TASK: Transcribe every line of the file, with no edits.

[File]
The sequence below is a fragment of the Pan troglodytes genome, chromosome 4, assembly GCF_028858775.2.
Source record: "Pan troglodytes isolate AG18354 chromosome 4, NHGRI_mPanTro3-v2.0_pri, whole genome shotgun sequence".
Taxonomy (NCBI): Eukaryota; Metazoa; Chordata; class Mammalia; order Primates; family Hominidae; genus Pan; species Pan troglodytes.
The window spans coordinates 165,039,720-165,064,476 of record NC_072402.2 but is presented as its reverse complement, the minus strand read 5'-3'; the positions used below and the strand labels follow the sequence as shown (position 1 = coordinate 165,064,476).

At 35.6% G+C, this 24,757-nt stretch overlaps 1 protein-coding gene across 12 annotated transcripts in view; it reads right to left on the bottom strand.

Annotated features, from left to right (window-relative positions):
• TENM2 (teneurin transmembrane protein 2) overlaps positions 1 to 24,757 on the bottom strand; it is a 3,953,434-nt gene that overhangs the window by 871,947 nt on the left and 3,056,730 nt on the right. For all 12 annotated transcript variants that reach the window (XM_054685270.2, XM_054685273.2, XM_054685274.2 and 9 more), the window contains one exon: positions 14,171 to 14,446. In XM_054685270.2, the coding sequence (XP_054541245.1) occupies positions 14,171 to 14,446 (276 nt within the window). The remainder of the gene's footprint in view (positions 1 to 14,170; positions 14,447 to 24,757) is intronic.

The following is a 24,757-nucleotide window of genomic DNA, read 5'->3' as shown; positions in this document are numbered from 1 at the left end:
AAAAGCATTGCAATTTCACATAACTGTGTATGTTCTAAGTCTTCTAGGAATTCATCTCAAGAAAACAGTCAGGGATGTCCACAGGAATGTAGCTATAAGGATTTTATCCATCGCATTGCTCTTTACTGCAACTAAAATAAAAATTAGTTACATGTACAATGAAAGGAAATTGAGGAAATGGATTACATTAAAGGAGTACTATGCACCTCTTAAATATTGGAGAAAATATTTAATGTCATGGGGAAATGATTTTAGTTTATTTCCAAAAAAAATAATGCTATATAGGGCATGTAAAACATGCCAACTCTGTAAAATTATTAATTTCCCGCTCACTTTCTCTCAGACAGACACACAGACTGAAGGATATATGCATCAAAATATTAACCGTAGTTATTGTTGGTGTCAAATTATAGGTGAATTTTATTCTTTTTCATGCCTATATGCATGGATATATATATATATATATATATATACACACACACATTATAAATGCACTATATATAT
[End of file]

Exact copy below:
The sequence below is a fragment of the Pan troglodytes genome, chromosome 4, assembly GCF_028858775.2.
Source record: "Pan troglodytes isolate AG18354 chromosome 4, NHGRI_mPanTro3-v2.0_pri, whole genome shotgun sequence".
Taxonomy (NCBI): Eukaryota; Metazoa; Chordata; class Mammalia; order Primates; family Hominidae; genus Pan; species Pan troglodytes.
The window spans coordinates 165,039,720-165,064,476 of record NC_072402.2 but is presented as its reverse complement, the minus strand read 5'-3'; the positions used below and the strand labels follow the sequence as shown (position 1 = coordinate 165,064,476).

At 35.6% G+C, this 24,757-nt stretch overlaps 1 protein-coding gene across 12 annotated transcripts in view; it reads right to left on the bottom strand.

Annotated features, from left to right (window-relative positions):
• TENM2 (teneurin transmembrane protein 2) overlaps positions 1 to 24,757 on the bottom strand; it is a 3,953,434-nt gene that overhangs the window by 871,947 nt on the left and 3,056,730 nt on the right. For all 12 annotated transcript variants that reach the window (XM_054685270.2, XM_054685273.2, XM_054685274.2 and 9 more), the window contains one exon: positions 14,171 to 14,446. In XM_054685270.2, the coding sequence (XP_054541245.1) occupies positions 14,171 to 14,446 (276 nt within the window). The remainder of the gene's footprint in view (positions 1 to 14,170; positions 14,447 to 24,757) is intronic.

The following is a 24,757-nucleotide window of genomic DNA, read 5'->3' as shown; positions in this document are numbered from 1 at the left end:
AAAAGCATTGCAATTTCACATAACTGTGTATGTTCTAAGTCTTCTAGGAATTCATCTCAAGAAAACAGTCAGGGATGTCCACAGGAATGTAGCTATAAGGATTTTATCCATCGCATTGCTCTTTACTGCAACTAAAATAAAAATTAGTTACATGTACAATGAAAGGAAATTGAGGAAATGGATTACATTAAAGGAGTACTATGCACCTCTTAAATATTGGAGAAAATATTTAATGTCATGGGGAAATGATTTTAGTTTATTTCCAAAAAAAATAATGCTATATAGGGCATGTAAAACATGCCAACTCTGTAAAATTATTAATTTCCCGCTCACTTTCTCTCAGACAGACACACAGACTGAAGGATATATGCATCAAAATATTAACCGTAGTTATTGTTGGTGTCAAATTATAGGTGAATTTTATTCTTTTTCATGCCTATATGCATGGATATATATATATATATATATATATACACACACACATTATAAATGCACTATATATAT